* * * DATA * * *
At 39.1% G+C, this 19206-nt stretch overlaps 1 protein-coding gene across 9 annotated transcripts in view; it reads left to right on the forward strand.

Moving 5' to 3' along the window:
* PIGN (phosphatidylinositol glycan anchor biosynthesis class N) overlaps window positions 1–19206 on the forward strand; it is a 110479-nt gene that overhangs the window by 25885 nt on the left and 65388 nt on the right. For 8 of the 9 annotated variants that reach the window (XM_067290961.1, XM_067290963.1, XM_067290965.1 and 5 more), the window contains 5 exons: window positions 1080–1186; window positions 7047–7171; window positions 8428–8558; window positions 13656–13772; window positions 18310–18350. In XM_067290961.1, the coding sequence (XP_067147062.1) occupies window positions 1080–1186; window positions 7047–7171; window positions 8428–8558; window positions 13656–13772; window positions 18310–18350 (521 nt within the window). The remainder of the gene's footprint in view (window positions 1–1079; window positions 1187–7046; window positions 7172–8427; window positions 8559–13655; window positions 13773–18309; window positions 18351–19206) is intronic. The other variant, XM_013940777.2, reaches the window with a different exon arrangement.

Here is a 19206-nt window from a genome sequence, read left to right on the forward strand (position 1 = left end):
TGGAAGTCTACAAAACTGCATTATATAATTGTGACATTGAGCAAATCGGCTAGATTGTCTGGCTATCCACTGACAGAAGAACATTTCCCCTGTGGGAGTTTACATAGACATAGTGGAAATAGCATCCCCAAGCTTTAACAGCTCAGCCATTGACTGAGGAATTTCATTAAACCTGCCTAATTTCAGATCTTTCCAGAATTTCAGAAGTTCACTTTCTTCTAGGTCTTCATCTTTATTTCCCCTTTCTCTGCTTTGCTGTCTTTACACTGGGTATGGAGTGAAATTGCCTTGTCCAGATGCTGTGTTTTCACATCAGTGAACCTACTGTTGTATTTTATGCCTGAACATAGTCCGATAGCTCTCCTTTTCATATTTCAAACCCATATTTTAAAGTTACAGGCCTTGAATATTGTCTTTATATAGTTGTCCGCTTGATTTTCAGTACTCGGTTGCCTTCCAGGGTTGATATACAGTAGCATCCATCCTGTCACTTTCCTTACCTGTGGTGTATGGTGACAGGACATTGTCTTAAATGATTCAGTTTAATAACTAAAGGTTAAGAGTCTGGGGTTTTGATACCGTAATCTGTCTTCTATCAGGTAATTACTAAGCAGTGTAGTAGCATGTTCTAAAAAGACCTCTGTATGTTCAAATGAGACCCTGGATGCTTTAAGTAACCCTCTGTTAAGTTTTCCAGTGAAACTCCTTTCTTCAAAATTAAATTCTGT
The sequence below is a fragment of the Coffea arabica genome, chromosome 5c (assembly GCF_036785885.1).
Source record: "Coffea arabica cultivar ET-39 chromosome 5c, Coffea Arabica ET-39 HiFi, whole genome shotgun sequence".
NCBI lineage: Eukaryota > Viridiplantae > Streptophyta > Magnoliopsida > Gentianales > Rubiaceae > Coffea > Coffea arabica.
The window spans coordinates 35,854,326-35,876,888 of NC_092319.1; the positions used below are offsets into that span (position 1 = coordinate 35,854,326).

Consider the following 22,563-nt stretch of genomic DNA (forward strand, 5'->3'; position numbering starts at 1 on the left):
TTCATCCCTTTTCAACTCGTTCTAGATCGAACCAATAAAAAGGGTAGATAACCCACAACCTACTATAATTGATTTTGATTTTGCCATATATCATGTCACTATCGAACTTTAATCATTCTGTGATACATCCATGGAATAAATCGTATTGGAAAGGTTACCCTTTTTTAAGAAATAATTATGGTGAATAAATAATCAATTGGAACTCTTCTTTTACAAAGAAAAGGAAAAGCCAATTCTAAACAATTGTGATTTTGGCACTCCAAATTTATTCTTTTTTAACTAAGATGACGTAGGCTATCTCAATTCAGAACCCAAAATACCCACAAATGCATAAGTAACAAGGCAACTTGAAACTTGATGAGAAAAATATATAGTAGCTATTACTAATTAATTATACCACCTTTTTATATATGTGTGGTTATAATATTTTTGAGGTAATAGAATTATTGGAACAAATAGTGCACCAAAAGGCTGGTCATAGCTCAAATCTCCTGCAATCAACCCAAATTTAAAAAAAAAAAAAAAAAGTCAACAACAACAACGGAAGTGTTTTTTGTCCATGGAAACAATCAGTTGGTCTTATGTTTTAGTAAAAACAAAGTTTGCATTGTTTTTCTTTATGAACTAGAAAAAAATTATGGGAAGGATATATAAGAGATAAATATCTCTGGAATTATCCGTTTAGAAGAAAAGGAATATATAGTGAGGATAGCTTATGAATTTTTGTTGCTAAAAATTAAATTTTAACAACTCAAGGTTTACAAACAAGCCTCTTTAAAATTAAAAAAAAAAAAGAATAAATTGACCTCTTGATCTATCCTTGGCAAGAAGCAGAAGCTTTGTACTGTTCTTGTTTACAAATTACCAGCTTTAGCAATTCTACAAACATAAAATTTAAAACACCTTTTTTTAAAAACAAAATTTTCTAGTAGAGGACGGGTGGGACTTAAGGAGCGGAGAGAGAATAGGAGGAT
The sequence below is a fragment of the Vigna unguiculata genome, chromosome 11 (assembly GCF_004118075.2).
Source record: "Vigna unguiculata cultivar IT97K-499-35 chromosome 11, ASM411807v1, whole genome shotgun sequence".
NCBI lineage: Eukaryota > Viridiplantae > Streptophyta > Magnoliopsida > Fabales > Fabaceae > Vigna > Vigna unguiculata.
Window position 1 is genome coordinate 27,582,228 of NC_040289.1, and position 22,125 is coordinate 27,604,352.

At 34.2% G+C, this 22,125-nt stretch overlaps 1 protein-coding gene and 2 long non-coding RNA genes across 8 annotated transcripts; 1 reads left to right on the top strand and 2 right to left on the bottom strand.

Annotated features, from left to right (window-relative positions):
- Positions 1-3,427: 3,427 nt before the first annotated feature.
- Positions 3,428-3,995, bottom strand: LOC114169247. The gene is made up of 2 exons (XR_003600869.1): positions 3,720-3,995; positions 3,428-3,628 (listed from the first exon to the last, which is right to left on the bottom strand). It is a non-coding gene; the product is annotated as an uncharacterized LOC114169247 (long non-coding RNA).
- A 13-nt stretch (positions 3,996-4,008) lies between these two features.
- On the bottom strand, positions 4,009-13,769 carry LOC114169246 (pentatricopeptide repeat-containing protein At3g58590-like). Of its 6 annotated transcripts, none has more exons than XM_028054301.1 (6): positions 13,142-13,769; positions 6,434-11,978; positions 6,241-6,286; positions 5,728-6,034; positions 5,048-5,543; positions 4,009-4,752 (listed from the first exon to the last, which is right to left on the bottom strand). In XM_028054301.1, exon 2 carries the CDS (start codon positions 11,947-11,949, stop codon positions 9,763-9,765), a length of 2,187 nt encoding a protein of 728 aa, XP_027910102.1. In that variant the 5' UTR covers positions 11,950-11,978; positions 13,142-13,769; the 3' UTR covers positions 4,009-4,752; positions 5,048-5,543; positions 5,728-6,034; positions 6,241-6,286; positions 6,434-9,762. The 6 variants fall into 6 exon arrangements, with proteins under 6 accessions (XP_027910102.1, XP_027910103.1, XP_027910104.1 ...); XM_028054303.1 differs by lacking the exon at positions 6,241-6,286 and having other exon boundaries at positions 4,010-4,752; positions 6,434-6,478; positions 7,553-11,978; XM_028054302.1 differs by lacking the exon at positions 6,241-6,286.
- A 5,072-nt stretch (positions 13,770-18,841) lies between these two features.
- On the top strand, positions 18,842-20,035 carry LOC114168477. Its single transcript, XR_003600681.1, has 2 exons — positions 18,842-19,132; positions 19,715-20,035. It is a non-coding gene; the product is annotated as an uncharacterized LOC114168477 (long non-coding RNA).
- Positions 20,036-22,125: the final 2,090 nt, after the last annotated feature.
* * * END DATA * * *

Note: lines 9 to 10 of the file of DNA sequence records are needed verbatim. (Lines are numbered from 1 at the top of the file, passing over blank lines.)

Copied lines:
The window spans coordinates 35,854,326-35,876,888 of NC_092319.1; the positions used below are offsets into that span (position 1 = coordinate 35,854,326).

Consider the following 22,563-nt stretch of genomic DNA (forward strand, 5'->3'; position numbering starts at 1 on the left):